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COVID-19 proves importance of Solvency II, says EIOPA

31st July 2020 - Author: Matt Sheehan

According to the European Insurance and Occupational Pensions Authority (EIOPA), over the last few months the COVID-19 outbreak has further proved the importance of the Solvency II regulatory framework.

eiopa-logoThe EIOPA argues that the framework has helped re/insurers to better align capital to risk, build-up resilience and enhance risk management practices, while the adjustments included for long-term guarantees enabled them to partially mitigate market volatility caused by COVID-19.

The re/insurance sector had a comfortable capital buffer at year-end 2019 which helped it to withstand the initial market shocks caused by the pandemic.

However, the Authority noted that uncertainty about the magnitude of economic disruption will increase downside risks going forward and exacerbate the pre-existing challenges posed by the prolonged yield environment.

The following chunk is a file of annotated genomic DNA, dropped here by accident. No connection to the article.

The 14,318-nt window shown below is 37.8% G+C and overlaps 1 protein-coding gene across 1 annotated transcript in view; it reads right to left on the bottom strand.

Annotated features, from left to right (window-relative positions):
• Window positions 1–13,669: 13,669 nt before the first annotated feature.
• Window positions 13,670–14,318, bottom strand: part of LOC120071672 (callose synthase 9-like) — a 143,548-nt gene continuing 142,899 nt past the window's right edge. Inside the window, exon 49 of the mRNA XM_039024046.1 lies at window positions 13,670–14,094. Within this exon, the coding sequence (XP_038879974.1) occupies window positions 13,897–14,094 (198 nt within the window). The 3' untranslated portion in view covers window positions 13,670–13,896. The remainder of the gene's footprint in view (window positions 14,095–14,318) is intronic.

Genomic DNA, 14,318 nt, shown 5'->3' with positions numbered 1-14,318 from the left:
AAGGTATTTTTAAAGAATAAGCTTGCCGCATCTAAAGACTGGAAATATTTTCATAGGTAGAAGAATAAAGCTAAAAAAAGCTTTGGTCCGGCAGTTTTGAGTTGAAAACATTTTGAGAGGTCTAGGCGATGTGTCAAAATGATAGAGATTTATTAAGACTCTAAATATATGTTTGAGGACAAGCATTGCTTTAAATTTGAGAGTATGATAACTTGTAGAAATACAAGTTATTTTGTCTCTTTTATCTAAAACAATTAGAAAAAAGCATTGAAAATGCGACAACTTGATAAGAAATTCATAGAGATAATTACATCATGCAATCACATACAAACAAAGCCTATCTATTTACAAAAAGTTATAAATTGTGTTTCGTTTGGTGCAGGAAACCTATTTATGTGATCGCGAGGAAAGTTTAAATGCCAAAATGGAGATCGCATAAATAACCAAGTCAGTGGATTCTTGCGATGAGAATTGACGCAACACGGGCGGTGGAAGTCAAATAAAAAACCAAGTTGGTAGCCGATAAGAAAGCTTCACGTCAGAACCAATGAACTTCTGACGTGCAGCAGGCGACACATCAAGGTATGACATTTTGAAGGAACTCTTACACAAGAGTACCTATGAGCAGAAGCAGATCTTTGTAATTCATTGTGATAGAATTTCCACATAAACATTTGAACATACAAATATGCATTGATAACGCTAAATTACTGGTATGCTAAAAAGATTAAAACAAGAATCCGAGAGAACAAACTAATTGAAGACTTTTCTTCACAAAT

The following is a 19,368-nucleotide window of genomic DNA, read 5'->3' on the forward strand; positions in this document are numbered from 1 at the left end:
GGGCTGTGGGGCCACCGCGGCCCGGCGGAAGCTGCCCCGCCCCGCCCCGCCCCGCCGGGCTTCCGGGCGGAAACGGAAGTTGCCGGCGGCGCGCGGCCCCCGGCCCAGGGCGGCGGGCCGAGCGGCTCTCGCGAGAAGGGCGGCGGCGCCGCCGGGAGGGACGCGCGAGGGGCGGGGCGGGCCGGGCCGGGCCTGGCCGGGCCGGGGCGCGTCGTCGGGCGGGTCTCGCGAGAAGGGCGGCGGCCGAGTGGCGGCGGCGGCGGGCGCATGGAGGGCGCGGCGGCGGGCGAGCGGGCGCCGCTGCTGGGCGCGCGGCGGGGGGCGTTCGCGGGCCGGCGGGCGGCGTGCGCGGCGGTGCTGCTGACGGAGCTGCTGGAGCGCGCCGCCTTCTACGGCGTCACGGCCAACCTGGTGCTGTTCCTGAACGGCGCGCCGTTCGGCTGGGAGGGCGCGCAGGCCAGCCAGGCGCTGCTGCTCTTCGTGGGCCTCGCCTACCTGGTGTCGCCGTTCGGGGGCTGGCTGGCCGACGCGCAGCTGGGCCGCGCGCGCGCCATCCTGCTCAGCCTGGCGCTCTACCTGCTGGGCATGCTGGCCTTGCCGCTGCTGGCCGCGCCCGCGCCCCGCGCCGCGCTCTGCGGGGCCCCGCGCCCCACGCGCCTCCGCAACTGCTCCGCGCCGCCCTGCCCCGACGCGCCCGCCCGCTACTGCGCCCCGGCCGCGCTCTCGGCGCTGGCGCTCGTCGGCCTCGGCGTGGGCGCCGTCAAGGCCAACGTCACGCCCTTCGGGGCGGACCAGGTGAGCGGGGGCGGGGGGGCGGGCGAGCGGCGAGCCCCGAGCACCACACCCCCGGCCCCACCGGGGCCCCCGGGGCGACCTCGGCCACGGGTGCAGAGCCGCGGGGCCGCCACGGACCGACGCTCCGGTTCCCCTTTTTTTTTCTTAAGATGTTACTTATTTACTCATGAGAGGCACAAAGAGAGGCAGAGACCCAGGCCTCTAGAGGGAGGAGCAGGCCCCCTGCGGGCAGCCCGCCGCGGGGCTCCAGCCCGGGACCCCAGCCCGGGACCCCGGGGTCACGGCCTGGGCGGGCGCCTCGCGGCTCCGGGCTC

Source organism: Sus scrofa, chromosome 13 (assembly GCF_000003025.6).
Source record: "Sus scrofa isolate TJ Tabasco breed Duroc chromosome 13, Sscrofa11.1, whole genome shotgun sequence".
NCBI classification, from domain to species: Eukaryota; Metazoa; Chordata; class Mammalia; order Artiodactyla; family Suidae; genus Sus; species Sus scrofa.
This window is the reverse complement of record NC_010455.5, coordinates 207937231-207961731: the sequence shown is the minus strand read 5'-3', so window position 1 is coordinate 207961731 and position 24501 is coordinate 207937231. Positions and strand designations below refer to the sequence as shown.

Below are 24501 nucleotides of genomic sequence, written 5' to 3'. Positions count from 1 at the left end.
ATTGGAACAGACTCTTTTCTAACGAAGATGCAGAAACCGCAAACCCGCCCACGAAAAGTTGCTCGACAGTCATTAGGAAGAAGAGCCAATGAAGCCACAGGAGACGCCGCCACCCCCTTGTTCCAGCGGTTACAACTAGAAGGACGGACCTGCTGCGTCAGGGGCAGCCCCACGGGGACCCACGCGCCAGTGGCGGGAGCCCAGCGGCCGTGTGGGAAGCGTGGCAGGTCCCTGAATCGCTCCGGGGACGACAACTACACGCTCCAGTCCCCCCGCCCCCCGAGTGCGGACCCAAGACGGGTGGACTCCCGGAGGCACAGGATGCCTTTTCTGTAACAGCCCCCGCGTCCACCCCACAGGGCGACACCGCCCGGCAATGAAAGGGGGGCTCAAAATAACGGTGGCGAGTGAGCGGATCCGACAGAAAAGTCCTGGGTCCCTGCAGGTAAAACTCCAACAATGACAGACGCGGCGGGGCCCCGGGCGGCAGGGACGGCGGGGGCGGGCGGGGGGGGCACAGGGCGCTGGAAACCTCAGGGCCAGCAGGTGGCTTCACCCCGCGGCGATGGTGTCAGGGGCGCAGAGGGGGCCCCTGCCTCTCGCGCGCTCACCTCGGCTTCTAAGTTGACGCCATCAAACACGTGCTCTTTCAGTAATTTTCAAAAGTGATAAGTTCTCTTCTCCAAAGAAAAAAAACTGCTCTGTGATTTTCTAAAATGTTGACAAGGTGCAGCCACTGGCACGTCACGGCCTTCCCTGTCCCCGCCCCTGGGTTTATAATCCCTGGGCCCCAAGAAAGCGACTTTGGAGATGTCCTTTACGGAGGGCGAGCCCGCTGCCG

Moreover, the shock has also increased credit risk, challenging the asset side valuations of insurers and their solvency positions.

There is also a significant concern that the forthcoming recession will negatively affect corporate sector profitability, resulting in rating downgrades, increased defaults and unemployment.

Some insurers run the risk of becoming involved in lengthy and costly legal battles in relation to claims occurred as a consequence of the lock down measures, which have also heightened other risks such as cyber attacks.

In the reinsurance sector, catastrophe activity in 2019 was benign with global insured losses below the average of the last ten years and investment and underwriting profitability remained broadly unchanged, but EIOPA expects considerable pressure on the market due to the COVID-19 shock.

“There is no doubt that the economy will experience a deep and unprecedented recession,” said Gabriel Bernardino, Chairman of EIOPA.

“The high uncertainty on the recovery path needs to be captured by an appropriate forward-looking risk assessment. In this respect, different recovery scenarios should be captured in the design of next year’s European Union-wide insurance stress test.”

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